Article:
Public Books and the Sydney Review of Books have partnered to exchange a series of essays with international concerns. Today’s essay, “Women Who Write About Their Feelings and Lives,” by Jocelyn Hungerford, was originally published by SRB on May 20, 2019.
“To whom should I complain? Did I tell this, who would believe me?”
—Isabella, act 2, scene 4, William Shakespeare, Measure for Measure
What would happen if one woman told the truth about her life? The world would split open .
—Muriel Rukeyser, “Kathe Kollwitz”
In her groundbreaking 1988 study of women’s biography, Writing a Woman’s Life, literary scholar Carolyn Heilbrun wrote:
Feminist criticism, scholarship, and theory have gone further in the last two decades than I, even in my most intense time of hope, could have envisioned. Yet I find myself today profoundly worried about the dissemination of these important new ideas to the general body of women.
Heilbrun was interested in how feminist theory translates into practice in people’s lives, and wrote her book about the lives of female writers as an investigation into the subject. Now there’s more of other people’s lives available to read than at any other point in history; the memoir form expands, fragments, explodes into new configurations, and it’s a rich if frustrating time for feminist thinking. I like to think Heilbrun would have been excited by this development; feminist thought is circulating ever more widely to people who need it. Drawing on the work of Adrienne Rich, Heilbrun wrote of her “belief that it is only the willingness of women to share their ‘private and often painful experience’ that will enable them to achieve a true description of the world, and to free and encourage one another.”
Heilbrun wrote her book in the late 1980s and she was building on the developments of second-wave feminism that gathered pace so spectacularly in the 1970s. But what was it actually like to be a female child and then teenager in that supposedly revolutionary era? It’s instructive to look at life writing by those who are most vulnerable, when considering the machinations of history, and two recent memoirs by women who grew up in “sexually liberated” artistic Australia at that time present a sobering picture: of predatory and violent men whose actions continue to have repercussions for the children who grew up to be the poet, essayist, and autism researcher Rozanna Lilley and the writer, literary scholar, and trauma researcher Meera Atkinson.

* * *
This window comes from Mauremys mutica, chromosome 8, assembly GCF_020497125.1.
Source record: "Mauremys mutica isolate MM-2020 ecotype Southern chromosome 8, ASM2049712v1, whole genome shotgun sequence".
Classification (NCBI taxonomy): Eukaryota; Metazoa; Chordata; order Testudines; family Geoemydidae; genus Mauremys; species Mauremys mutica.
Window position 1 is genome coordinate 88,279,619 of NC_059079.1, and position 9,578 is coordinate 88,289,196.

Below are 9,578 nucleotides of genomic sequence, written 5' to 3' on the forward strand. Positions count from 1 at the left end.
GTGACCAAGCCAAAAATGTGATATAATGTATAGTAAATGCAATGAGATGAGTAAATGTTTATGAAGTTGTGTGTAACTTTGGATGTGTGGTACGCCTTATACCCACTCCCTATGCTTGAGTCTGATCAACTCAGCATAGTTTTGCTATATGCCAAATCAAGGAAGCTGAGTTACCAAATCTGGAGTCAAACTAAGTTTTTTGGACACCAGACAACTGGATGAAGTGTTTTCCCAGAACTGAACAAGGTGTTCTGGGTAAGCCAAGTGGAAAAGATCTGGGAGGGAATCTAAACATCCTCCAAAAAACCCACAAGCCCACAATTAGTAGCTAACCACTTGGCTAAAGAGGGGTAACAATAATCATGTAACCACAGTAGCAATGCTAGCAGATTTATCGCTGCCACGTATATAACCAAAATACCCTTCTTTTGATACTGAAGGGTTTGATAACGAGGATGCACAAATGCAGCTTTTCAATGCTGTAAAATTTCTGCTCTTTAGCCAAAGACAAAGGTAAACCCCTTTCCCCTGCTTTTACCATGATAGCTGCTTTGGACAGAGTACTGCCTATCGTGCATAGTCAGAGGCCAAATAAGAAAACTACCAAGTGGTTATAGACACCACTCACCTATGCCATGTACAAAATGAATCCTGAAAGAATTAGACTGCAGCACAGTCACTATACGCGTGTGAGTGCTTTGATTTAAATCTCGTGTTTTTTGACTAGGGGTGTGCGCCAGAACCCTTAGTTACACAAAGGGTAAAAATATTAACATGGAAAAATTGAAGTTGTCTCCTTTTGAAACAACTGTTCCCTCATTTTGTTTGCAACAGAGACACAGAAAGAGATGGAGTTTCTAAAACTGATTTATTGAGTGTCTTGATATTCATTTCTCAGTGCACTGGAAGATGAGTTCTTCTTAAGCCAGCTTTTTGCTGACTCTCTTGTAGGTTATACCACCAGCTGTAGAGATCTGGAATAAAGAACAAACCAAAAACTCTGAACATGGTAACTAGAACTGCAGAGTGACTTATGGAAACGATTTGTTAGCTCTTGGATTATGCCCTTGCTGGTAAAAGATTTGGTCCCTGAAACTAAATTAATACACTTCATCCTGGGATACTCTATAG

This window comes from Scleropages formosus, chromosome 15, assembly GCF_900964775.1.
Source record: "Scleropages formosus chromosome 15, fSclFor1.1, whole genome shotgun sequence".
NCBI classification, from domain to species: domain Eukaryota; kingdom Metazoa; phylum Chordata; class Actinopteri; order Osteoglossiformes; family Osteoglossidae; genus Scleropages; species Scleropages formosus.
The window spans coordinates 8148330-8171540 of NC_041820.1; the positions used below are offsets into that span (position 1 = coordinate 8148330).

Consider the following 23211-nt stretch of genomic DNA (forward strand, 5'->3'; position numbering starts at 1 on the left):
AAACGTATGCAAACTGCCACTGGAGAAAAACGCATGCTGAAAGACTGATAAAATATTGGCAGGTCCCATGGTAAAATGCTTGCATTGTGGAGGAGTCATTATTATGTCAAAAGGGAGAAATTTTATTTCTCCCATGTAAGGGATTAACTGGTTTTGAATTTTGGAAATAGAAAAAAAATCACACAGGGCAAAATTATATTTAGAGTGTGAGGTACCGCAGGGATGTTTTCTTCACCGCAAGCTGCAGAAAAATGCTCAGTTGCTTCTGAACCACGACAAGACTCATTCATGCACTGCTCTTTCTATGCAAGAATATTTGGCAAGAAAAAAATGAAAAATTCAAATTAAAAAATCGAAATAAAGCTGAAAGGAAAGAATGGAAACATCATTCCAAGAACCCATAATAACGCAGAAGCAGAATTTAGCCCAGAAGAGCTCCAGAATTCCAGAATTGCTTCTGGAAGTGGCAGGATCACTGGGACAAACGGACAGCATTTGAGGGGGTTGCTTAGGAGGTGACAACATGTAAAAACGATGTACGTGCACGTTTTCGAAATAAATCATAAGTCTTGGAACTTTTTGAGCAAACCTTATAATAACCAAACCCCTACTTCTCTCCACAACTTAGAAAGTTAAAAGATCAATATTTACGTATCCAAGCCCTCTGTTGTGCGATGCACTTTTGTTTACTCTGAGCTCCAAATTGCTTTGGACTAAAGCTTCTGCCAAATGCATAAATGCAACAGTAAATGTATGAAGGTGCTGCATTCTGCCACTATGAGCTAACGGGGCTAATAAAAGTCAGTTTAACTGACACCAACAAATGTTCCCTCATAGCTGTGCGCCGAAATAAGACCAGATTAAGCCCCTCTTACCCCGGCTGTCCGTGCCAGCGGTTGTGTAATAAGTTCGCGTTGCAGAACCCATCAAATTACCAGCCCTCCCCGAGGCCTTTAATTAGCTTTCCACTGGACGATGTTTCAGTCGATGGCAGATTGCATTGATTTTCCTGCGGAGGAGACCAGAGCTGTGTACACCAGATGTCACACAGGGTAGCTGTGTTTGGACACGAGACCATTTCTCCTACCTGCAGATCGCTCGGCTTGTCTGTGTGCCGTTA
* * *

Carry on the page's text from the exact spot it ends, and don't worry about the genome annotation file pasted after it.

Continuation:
The timing of these two books’ publication felt uncanny; I read Lilley’s Do Oysters Get Bored? and Atkinson’s Traumata last year, a year in which I’d finally begun to see a trauma therapist, as I started, with many others, to acknowledge openly the pervasiveness of sexual assault and abuse, and just how much of an effect it has had on us. It felt as if I were inhabiting two different realities: compulsively glued to #MeToo, I relived my own traumas, swimming in dark emotion as old memories came up, an insistent remembering that resisted control. I wanted to look away, but couldn’t; Lilley’s cinematic metaphor “I am replaying the past, and the machine refuses to turn off” captures it precisely. Meanwhile, out in the “real” world, male friends seemed to speak from very far away, showing sides I didn’t like: one told me I sounded like a man-hating psycho after I wrote an irritated social media post about a man who’d interrupted me working at the library to talk to me in a baby voice. Another commenced an explanation of “the controversy” about the finer shades of consent. Women needed to behave better online, he said. Another gleefully recounted winning an argument with a woman; in a high-pitched, mocking voice he repeated her words: “I’m just so sick of men telling me how to feel about this,” clearly expecting me to laugh with him. Wave after wave of #MeToo broke.